Creating a great image for your manufacturing company

JJS Manufacturing InsightsAs the famous old adage goes, a picture paints a thousand words. So in these days of maximising productivity and efficiency, you might think that when it comes to presenting an image of your manufacturing company, a bit more camera and a bit less keyboard might be the way to go.

This article about industrial photographer Adrian Waine provides a brief insight into what it takes to create great images of your manufacturing company and its processes. Anyone who has tried that furtive walk around the shop floor with camera in hand will know that it’s not nearly as easy as it first seems. The secret to success would appear to be remarkably similar to manufacturing and engineering itself; preparation, attention to detail and hard work, with a healthy dose of know-how, talent, and experience to boot!

If you’re feeling inspired, the Institution of Engineering and Technology are running a competition looking for photographs that capture modern engineering. 

If you’re a fan of industry then you will already know that the manufacturing environment can yield some of the most interesting and fascinating subjects. Transforming these into pictures can be heaven and hell at the same time for the industrial photographer as things are not always as easy as they might be. Seemingly simple issues such as power supplies, solvents and moving machinery are all obstacles to overcome. One everlasting occurrence is the flashing light on a fork lift truck. There’s more to it than just a light, it is more likely a pulse which can continuously trigger electronic flashes into perpetual motion. Very quickly all the fuses can blow due to overheating.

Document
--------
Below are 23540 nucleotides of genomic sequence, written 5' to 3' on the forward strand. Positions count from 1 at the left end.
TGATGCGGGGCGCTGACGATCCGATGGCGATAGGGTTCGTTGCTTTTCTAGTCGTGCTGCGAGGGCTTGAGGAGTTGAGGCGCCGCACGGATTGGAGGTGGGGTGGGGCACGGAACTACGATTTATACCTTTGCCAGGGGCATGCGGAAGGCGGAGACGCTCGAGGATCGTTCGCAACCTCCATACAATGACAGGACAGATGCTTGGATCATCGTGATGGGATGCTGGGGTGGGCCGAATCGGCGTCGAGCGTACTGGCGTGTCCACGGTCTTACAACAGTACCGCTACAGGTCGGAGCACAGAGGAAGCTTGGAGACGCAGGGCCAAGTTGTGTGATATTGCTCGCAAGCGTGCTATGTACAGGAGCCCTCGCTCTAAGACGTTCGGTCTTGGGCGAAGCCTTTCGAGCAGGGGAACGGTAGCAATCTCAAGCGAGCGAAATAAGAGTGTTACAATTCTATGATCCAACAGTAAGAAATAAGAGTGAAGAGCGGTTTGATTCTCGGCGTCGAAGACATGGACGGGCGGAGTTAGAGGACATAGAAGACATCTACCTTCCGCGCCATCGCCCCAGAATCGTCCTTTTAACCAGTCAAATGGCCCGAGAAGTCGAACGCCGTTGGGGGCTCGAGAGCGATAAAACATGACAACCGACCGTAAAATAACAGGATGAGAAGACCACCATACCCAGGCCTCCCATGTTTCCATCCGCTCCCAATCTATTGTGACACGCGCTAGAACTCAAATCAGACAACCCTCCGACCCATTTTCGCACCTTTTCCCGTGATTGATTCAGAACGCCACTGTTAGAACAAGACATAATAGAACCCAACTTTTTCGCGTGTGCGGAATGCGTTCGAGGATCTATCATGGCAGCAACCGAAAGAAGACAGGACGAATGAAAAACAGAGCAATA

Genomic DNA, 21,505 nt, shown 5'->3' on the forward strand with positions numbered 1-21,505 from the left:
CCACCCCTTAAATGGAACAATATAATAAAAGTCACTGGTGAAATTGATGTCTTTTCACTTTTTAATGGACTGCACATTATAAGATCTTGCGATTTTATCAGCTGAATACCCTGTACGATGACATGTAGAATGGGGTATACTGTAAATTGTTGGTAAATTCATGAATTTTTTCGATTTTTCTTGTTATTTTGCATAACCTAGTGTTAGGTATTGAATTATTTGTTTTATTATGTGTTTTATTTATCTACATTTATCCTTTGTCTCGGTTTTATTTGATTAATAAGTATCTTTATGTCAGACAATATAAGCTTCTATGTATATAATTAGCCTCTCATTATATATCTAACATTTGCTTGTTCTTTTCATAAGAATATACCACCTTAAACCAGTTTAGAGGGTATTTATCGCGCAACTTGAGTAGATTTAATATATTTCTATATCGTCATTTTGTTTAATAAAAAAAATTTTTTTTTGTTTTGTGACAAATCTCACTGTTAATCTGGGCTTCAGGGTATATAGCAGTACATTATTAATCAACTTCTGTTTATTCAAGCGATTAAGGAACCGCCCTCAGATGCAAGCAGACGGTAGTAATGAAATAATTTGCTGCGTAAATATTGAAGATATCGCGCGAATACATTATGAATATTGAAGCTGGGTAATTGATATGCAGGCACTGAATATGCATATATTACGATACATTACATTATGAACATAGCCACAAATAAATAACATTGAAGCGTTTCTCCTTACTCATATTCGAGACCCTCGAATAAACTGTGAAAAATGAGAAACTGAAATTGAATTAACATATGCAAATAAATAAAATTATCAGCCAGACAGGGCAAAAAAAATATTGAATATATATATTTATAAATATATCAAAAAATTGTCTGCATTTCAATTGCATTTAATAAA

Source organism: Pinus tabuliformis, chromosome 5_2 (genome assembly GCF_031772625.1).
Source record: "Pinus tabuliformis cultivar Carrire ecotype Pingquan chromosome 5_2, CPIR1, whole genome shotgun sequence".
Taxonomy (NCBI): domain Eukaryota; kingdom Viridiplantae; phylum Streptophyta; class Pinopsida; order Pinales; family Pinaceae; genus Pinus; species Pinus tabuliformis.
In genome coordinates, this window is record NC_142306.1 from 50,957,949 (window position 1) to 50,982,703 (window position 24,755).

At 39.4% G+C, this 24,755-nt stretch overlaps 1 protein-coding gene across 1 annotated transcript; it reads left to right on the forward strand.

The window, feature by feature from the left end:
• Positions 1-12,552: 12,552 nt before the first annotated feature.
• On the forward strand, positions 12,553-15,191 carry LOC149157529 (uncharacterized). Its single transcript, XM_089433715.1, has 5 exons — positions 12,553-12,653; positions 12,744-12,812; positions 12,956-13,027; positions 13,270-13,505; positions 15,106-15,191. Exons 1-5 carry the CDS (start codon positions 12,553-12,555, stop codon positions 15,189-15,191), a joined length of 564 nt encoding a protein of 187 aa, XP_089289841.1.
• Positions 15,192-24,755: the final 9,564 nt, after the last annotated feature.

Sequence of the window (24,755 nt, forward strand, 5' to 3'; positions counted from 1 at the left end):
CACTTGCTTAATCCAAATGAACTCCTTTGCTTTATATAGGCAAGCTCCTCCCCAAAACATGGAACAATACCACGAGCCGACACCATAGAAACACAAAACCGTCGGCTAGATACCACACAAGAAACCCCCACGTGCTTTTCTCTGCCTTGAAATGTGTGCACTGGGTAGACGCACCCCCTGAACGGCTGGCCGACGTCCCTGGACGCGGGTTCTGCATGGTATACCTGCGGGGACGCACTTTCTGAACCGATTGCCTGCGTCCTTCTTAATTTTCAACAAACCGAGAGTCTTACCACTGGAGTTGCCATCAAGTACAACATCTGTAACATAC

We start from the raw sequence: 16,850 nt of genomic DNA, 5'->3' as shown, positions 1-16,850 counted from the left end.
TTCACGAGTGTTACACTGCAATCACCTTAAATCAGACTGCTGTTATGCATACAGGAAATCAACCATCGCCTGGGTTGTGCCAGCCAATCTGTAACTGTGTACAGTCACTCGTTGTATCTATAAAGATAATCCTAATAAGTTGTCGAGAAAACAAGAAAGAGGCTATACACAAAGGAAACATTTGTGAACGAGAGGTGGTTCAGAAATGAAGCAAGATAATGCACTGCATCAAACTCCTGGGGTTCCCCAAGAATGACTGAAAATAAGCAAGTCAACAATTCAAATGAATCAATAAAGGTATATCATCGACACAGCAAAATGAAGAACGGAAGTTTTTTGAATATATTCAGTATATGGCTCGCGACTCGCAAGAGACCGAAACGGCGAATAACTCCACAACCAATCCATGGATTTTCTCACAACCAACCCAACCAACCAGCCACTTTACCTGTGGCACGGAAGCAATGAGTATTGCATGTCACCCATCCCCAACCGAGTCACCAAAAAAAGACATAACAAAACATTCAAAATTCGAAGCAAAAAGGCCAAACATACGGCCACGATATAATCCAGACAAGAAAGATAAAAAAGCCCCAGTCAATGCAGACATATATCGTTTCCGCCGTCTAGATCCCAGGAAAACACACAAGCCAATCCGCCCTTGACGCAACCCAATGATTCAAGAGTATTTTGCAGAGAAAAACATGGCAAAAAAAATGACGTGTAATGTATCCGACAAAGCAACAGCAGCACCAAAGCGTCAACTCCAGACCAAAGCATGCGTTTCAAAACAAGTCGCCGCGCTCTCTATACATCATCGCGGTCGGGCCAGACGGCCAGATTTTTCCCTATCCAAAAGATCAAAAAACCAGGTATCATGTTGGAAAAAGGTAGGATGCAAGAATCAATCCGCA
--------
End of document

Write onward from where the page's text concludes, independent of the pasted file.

Written by Russell Poppe

Russell describes himself as a Manager, Engineer, manufacturer, teambuilder, organiser, strategist, and occasional content writer. Russell loves to help businesses thrive and grow in the best way that he can and has a wealth of experience in the engineering and manufacturing industry, particularly within electronics. Russell’s previous roles have encompassed general management, engineering, development, manufacturing, quality, and marketing, always with a strong focus on customer service.